Religion converts despair, which destroys, into resignation, which submits.
Despair is like froward children, who, when you take away one of their playthings, throw the rest into the fire for madness. It grows angry with itself, turns its own executioner, and revenges its misfortunes on its own head.
Despair is the offspring of fear, of laziness, and impatience; it argues a delect of spirit and resolution, and often of honesty too. I would not despair unless I saw my misfortune recorded in the book of fate, and signed and sealed by necessity.
Beware of desperate steps.—The darkest day, live till tomorrow, will have passed away.
Despair is the damp of hell, as joy is the serenity of heaven.
What we call despair is often only the painful eagerness of unfed hope.
He that despairs degrades the Deity, and seems to intimate that He is insufficient, or not just to his word; in vain hath he read the Scriptures, the world, and man.
Considering the unforeseen events of this world, we should be taught that no human condition should inspire men with absolute despair.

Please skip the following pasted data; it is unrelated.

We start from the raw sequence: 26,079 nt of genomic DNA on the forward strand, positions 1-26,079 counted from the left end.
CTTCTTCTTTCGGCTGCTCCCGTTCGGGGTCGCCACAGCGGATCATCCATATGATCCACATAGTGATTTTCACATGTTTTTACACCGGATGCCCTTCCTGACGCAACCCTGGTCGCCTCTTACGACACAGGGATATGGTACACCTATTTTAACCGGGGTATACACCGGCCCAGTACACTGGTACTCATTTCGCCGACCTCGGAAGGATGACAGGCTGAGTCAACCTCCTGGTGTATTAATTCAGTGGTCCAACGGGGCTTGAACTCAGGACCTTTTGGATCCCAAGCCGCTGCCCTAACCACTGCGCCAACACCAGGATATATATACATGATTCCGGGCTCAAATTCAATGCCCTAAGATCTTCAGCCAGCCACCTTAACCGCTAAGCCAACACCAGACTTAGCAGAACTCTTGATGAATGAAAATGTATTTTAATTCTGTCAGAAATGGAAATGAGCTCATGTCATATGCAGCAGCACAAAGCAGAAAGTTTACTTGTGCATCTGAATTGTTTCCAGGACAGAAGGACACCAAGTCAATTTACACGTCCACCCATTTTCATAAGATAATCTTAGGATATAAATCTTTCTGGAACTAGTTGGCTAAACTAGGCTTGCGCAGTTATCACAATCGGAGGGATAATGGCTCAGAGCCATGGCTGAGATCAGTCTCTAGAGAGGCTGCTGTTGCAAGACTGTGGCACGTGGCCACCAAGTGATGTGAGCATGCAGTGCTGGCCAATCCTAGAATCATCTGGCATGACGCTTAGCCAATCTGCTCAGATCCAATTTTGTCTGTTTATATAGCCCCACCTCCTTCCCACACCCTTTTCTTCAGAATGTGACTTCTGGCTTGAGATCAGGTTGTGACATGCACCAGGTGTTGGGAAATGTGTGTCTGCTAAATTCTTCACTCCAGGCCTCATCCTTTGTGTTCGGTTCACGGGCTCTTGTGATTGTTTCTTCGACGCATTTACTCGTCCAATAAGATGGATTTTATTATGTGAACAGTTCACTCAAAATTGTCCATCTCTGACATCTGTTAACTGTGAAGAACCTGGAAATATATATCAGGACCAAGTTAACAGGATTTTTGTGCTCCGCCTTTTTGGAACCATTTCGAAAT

Despair gives the shocking ease to the mind that mortification gives to the body.
He who despairs wants love and faith, for faith, hope, and love are three torches which blend their light together, nor does the one shine without the other.
Despair gives courage to the weak.—Resolved to die, he fears no more, but rushes on his foes, and deals his deaths around.
He that despairs measures Providence by his own little contracted model and limits infinite power to finite apprehensions.
The fact that God has prohibited despair gives misfortune the right to hope all things, and leaves hope free to dare all things.
It is impossible for that man to despair who remembers that his Helper is omnipotent.